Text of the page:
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117 ISA. XLIII. 2.—“ When thou passest through

the waters, I will be with thee: and through the rivers, they shall not over

flow thee."
1 BE steady, be steady, O my soul!

For the sea is come, and the billows roll;
With the help of God, and none beside,

We shall safely pass the roaring tide. 2 Jesus-Jehovah, be our stay

Over the dark and troublous way;
Embark'd in Him, we shall feel no fear,

Though the storm, the trial of strength, be near. 3 Forget Him not! oh, my soul, remove

All thoughts that breathe not of Jesu's love;
His wondrous love, who freely gave

His innocent life thy life to save.
4 Oh, let the sweet rememberance be

Laid up in thine in most treasury;
There it shall brighten more and more
The most precious pearl in that secret shore.

118 Isa. L. 4." He wakeneth morning by

morning; He wakeneth mine ear to

hear." 1 The morning, the bright and the beautiful

morning Is up, and the sunshine is all on the wing, With its fresh flush of gladness the landscape

adorning, A gladness which nothing but morning can

bring

The earth is awaking, the sky and the ocean,

The river and forest, the mountain and plain ; The city is stirring its living commotion, And the pulse of the world is reviving again!

2 And we, too, awake, for our heavenly Father, Who soothed us so gently to sleep on His

breast, And made the soft stillness of evening to gather

Around us, now calls us again from our rest. But, ere to our labours and duties returning,

We hasten to give Him the praise that is meet, And, in solemn devotion, the first hours of

morning,
Our freest and freshest, we lay at His feet.

3 Then, happy in heart, not a moment delaying, In the breeze of the dawning, so pleasant and

cool, No loitering, no lingering, no trilling, no playing,

But eager and active, we haste to the school. How sweet are its hours, that shine o'er us so

brightly! How pleasant its lessons, how short seems the

day! Its hours are but moments, they fly off so lightly,

When we are so busy, so cheerful, and gay.

4 Then away to the school in the sweet summer

morning, God's blessing upon us, his light on our road! And let all the lessons we daily are learning,

Be only to bring us more surely to God! O now, let us haste to our heavenly Father,

And, ere the fair skies of life's dawning be dim, Let us come with glad hearts, let us come all to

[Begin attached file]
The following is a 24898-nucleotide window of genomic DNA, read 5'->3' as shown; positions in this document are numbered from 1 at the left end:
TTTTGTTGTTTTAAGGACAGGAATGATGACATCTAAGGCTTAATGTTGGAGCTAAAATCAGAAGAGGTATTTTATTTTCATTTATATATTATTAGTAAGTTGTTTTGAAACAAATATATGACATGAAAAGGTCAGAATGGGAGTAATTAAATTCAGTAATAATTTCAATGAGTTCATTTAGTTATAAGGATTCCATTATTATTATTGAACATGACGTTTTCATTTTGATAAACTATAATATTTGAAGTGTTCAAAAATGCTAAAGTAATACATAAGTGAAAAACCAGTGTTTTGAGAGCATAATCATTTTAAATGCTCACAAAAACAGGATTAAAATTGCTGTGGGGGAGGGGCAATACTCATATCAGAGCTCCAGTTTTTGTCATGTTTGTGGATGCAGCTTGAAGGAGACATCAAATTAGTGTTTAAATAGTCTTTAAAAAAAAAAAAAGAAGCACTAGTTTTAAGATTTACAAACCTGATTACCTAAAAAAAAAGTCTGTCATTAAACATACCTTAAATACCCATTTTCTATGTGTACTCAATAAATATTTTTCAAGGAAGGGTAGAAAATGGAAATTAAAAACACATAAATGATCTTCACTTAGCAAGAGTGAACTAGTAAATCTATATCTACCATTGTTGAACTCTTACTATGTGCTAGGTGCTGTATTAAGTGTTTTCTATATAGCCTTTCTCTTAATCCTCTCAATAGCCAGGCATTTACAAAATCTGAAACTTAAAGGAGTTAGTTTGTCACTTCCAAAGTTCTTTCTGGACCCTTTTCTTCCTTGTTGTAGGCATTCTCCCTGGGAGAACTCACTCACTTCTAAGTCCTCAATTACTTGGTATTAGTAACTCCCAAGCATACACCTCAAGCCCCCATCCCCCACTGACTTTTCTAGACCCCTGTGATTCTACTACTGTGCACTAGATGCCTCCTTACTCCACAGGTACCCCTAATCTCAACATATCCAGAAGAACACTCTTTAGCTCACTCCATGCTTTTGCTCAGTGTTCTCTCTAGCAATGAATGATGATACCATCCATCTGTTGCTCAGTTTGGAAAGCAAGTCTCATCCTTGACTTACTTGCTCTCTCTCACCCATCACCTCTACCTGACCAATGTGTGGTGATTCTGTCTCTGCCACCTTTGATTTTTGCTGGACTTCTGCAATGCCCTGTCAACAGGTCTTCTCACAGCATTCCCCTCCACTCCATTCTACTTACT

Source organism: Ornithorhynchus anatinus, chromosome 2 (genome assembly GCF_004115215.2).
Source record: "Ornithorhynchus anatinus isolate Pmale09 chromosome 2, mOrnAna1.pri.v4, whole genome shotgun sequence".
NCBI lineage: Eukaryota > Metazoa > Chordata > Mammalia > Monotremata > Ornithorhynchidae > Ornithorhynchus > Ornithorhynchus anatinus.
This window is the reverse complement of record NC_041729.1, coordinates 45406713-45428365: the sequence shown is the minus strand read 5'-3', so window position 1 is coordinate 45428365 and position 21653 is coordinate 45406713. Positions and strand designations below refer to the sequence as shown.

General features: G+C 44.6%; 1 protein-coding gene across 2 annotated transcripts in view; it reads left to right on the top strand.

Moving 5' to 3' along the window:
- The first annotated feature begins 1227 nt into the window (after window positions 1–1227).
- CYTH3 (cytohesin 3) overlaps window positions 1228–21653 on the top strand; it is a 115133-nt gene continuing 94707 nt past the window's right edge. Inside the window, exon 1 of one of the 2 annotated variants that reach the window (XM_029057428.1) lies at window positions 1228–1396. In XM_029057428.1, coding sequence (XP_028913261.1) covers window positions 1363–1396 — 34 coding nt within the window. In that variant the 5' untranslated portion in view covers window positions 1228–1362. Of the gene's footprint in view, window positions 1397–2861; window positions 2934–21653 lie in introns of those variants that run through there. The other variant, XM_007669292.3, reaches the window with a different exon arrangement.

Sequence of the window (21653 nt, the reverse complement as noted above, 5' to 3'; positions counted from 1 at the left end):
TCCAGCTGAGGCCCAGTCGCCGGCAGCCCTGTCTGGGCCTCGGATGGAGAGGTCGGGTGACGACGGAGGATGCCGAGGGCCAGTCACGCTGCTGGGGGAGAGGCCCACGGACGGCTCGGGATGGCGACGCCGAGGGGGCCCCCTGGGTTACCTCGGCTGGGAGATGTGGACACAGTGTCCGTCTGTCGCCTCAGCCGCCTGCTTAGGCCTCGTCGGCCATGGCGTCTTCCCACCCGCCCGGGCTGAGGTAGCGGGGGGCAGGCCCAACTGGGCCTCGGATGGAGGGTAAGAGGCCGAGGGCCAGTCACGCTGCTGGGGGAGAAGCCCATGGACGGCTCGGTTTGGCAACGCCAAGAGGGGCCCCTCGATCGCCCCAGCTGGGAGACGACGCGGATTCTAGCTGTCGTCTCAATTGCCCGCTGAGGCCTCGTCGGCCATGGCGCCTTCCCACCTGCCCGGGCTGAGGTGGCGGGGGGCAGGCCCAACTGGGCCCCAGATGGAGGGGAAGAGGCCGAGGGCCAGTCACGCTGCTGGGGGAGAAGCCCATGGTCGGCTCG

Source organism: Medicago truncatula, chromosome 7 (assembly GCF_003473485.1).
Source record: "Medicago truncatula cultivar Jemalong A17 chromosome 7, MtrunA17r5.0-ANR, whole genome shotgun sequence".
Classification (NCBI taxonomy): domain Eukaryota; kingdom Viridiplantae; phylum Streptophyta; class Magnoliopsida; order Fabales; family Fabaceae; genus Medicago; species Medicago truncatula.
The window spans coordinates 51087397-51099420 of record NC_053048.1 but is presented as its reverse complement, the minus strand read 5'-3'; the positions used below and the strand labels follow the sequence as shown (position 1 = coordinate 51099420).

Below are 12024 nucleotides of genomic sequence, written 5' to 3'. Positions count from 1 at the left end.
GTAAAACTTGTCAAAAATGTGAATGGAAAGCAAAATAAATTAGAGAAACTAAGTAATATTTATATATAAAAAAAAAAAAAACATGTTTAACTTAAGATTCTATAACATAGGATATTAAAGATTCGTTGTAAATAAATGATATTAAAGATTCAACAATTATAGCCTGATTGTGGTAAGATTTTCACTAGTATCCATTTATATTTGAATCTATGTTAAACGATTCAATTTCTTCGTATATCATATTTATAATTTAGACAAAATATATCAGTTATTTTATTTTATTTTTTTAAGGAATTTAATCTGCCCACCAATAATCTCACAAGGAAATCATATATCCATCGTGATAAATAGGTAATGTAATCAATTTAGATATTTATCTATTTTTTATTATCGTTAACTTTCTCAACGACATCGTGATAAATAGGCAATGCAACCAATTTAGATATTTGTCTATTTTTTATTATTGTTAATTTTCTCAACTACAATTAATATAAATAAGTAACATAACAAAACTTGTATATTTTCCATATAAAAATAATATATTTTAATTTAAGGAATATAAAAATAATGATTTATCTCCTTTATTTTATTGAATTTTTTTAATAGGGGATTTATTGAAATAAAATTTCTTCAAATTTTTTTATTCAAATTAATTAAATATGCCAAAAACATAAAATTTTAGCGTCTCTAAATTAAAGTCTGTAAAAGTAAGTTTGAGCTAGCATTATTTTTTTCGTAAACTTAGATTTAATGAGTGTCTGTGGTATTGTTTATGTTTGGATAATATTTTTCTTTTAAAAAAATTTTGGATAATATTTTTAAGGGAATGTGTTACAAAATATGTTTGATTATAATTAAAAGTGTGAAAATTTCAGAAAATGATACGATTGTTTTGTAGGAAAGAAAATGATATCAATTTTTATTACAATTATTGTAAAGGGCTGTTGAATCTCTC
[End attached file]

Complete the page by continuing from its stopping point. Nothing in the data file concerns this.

gether, And the morn of our youth let us hallow to

Him.

119 ISA. LII. 7.—How beautiful upon the moun.

tains are the feet of him that bringeth good tidings."

1 FAIR are the feet which bring the news

Of gladness unto me:
What happy messengers are these

Which my blessd eyes do see?
2 These are the stars which God appoints

For guides unto my way;
To lead my feet to Bethlehem,

Where my dear Saviour lay.
3 These are my God's ambassadors,

By whom His mind I know;
God's angels in his lower heaven,

God's trumpeters below.
4 The trumpet sounds, the dead arise

Who fell by Adam's hand:
Again the trumpet sounds, and they
Set forth for Canaan's land,

5 Thy servants speak-but thou, Lord, dost

The hearing ear bestow;
They smite the rock-but'thou, my God,

Dost make the waters flow.
6 Lord, thou, by them, dost guide my steps,

That I may never stray;
The cloud and pillar march before,

To show me Canaan's way.

7 I bless my God, who is my Guide ;

I sing in Zion's ways ;-
When shall I sing on Zion's hill

Thine everlasting praise ?

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120 18. LII. 14.—“ His visage was so marred

more than any man.

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1 0 HEAD, so full of bruises,

So full of pain and scorn; 'Mid other sore abuses,

Mock'd with a crown of thorn!

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2 O head, ere now surrounded

With brightest majesty,
In death now bow'd and wounded,
Accept this praise from me.

3 Thou countenance transcendant,

From whom all glory shone
To worlds, on thee dependent;

Now marred and spit upon

4 What thee, O Lord, distracted,

Was my soul's sinful load,
I had the debt contracted

Which Thou did'st pay in blood.

F Gal

121 Is. LIII. 1.-“ Who hath believed our re

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port?"

:

1 Wao hath our report believed !
Shiloh come, is not received,

Not received by His own.
Promis'd branch from root of Jesse,
David's offspring sent to bless you,

Comes too lowly to be known.

2 Tell me, O thou favour'd nation, What is thy fond expectation

Some fair spreading lofty tree? Let not worldly pride confound thee ; 'Mong the lowly plants around thee,

Mark the lowest,-that is He.

3 Like a tender plant, that's growing Where no water's friendly flowing, No kind rains refresh the ground,

Drooping, dying, ye shall view him, See no charms to draw you to him;

There no beauty will be found.

4 Lo! Messiah, unrespected,
Man of griefs-despisd, rejected,

Wounds His form disfiguring:
Marr'd his visage more than any;
For He bears the sins of many,

All our sorrows carrying.

5 No deceit His mouth had spoken, Blameless, He no law had broken,

Yet was number'd with the worst: For, because the Lord would grieve Him Ye who saw it did believe Him

For His own offences curst.

6 But, while Him your thoughts accused, He for us alone was bruised:

Yea, for us the victim bled ! With His stripes our wounds are cured, By His pains our peace secured, Purchas'd with the blood He shed.

7 Love amazing, so to mind us! Shepherd come from Heaven to find us,

Silly sheep, all gone astray;

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